Diahann Carroll was the groundbreaking actress and singer whose 1968 TV show “Julia” was the first to portray a Black woman with a professional career. After an early break with a role in the all-Black cast of the 1954 hit musical “Carmen Jones,” Carroll starred as Clara in the 1959 film adaptation of “Porgy and Bess” and appeared on Broadway. While she was performing in “House of Flowers,” her Broadway debut, she caught the eye of iconic composer Richard Rodgers, who became determined to see her cast in one of his shows. In the end, he wrote “No Strings” expressly for Carroll, and her portrayal of fashion model Barbara Woodruff won her the 1962 Tony Award for best actress—she was the first Black woman to take home that honor. Her fame grew as she played the title role in TV’s “Julia,” and in 1974, she was Oscar-nominated for her star turn in the movie “Claudine.” Carroll joined the cast of nighttime soap opera “Dynasty” in 1984, playing the diva Dominique Deveraux. In later years, she had a recurring role on TV in “A Different World,” appeared in movies including “The Five Heartbeats” and “Eve’s Bayou,” and provided the voice of Queen La in the animated TV series “The Legend of Tarzan.”
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Died: October 4, 2019 (Who else died on October 4?)
Details of death: Died at home in West Hollywood, California of complications of breast cancer at the age of 84.
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Breaking down barriers: Fifty-one years ago, Carroll’s title character on “Julia” was a much-needed fresh face in the sitcom world. Julia Baker was a widowed single mom and a nurse. It was her professional career that was so groundbreaking: never before had a television show starred a Black woman with a job other than the stereotypical maids and mammies. But at the same time that “Julia” broke new ground for African Americans in the media, it was criticized for offering a whitewashed, too-rosy version of the Black experience. Julia’s life was pleasant and relatively easy, unlike the real lives of many Black people in 1960s America. Carroll herself told TV Guide in a 1968 interview, “At the moment, we’re presenting the White Negro. And he has very little Negro-ness.” But “Julia” laid the groundwork for other shows to present Black characters in all walks of life without tired racial stereotypes, and perhaps the best way to do that was in its nonthreatening way.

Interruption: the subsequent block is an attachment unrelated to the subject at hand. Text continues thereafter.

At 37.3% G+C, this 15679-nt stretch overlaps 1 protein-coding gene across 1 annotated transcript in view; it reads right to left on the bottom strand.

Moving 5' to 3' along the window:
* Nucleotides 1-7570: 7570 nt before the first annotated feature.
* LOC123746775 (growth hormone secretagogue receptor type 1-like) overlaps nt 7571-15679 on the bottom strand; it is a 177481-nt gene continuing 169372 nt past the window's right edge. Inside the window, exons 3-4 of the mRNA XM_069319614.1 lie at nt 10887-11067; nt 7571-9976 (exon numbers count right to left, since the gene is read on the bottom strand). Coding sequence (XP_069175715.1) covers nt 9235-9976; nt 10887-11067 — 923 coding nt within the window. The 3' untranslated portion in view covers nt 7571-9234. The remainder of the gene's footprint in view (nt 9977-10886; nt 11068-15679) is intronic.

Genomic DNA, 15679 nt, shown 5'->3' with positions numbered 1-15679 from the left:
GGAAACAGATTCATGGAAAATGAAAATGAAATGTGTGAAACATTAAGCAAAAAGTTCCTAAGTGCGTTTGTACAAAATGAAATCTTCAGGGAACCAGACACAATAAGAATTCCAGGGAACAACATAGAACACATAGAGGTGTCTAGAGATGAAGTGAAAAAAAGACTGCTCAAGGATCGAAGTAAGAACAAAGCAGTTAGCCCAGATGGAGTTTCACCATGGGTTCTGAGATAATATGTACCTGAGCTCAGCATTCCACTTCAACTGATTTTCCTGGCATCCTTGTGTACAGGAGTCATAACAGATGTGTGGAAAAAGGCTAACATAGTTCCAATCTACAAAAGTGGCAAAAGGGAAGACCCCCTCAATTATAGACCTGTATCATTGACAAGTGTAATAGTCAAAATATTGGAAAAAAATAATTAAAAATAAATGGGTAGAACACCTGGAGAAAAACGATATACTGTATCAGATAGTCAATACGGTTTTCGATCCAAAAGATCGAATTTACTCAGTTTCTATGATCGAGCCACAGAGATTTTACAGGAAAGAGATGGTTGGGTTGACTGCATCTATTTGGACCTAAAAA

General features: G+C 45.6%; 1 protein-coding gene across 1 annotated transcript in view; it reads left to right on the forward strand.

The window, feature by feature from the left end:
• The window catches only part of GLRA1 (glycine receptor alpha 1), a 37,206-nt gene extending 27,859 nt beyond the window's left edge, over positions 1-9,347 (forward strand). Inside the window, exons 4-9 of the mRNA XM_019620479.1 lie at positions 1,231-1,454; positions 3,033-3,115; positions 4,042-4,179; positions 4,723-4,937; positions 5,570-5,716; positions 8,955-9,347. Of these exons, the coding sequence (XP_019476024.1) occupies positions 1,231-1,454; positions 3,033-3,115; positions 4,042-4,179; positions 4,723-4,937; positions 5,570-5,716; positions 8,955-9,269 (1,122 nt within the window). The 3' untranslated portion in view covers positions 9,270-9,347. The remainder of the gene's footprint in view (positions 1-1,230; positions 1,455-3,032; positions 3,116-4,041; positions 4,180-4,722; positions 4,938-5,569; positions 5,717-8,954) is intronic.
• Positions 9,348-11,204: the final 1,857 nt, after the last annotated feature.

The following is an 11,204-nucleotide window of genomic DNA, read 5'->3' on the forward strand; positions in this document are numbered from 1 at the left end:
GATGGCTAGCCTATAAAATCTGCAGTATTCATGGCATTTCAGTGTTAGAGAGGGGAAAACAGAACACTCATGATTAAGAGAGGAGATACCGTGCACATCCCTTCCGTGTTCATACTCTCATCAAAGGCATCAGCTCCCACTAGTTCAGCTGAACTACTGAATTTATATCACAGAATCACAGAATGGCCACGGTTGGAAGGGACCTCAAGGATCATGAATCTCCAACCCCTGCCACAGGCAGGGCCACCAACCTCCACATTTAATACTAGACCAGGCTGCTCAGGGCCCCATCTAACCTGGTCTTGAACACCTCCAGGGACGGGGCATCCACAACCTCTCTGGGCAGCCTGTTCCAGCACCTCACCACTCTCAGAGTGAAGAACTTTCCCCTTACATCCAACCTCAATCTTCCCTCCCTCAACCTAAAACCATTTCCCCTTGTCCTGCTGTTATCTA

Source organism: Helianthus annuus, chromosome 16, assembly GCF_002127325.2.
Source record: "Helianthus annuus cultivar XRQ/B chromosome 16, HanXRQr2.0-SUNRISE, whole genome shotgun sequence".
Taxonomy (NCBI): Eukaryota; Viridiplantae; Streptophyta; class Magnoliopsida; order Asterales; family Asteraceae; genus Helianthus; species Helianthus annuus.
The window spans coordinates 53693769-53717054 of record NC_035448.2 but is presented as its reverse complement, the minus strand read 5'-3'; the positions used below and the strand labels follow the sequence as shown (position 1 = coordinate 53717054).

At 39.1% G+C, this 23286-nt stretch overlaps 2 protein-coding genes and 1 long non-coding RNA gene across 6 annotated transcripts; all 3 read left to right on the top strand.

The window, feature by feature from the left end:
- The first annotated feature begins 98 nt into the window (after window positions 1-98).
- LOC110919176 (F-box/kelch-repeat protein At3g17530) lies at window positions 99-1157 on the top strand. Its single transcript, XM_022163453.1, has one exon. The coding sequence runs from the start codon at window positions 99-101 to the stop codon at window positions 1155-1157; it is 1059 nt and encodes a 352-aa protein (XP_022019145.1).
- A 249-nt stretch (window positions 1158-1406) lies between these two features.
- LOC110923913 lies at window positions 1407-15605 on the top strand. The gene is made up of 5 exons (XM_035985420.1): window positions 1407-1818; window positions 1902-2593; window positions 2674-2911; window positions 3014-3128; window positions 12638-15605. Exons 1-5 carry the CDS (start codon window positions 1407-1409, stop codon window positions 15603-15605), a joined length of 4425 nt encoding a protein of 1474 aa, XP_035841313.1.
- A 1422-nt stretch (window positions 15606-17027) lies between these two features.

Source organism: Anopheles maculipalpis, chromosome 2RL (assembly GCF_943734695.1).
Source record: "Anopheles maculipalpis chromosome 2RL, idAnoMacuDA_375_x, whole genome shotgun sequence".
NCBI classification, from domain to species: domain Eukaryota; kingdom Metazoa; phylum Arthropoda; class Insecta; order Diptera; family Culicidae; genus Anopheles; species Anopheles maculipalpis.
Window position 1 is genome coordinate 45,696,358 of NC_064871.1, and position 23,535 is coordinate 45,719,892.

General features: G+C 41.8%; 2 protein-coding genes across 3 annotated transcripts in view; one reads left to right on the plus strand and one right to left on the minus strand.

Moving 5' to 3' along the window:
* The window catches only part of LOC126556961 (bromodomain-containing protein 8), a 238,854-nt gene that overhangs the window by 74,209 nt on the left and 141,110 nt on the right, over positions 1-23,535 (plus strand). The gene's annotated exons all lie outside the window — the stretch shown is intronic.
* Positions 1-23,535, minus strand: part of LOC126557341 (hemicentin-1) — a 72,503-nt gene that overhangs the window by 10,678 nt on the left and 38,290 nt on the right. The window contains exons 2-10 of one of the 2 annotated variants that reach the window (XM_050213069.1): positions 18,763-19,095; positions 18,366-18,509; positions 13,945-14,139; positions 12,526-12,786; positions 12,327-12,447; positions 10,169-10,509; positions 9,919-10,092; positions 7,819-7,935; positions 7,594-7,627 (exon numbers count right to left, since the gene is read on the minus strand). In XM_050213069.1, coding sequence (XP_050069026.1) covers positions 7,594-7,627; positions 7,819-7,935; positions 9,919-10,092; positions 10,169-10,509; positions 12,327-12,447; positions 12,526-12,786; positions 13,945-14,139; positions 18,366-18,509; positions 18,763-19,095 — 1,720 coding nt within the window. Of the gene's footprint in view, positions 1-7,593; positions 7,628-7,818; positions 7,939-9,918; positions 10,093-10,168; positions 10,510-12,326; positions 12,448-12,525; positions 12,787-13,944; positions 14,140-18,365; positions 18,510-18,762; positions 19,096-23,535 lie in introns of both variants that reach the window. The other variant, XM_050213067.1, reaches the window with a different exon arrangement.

Notable quote: “Deep down, I never saw ‘Julia’ as a documentary, and I didn’t see why, to be worthwhile, it had to be about a Black woman wearing an Afro and dashiki and living in the ghetto. It was a sitcom. And it was a successful one. I knew why it was pulling in ratings, too. It made the White majority feel comfortable with a Black lead character who was not offensive to them in any way. And frankly, it was a role I was glad to portray.” —From Carroll’s 2009 autobiography, “The Legs Are the Last to Go”
What people said about her: “Diahann Carroll walked this earth for 84 years and broke ground with every footstep. An icon. One of the all-time greats. She blazed trails through dense forests and elegantly left diamonds along the path for the rest of us to follow. Extraordinary life. Thank you, Ms. Carroll.” —Director Ava DuVernay
“This one cuts deeply. My mom & Ms. Diahann were friends since they were 14. She was a pioneer on so many levels. She made me believe I could be on television! I loved & cherished and idolized her like a daughter. RIP Diahann Carroll thank you for the gift of your life” —Actress Holly Robinson Peete
“To Diahann Carroll, a Black woman who settled for nothing less than excellence, the complete recognition of her worth and the full valuation of her voice, may we all say ‘thank you, and good night, Queen.’” —MSNBC correspondent Joy Reid
“Diahann Carroll you taught us so much. We are stronger, more beautiful and risk takers because of you. We will forever sing your praises and speak your name.” —Choreographer and actress Debbie Allen
“I once met the legendary Diahann Carroll at a luncheon in Toronto. I told her that when she starred in Julia, people used to say my mother looked like her. Without blinking an eye, she said ‘Was she very beautiful?’ Ms. Carroll was a Goddess.” —Actress Dana Delaney
Full obituary: The New York Times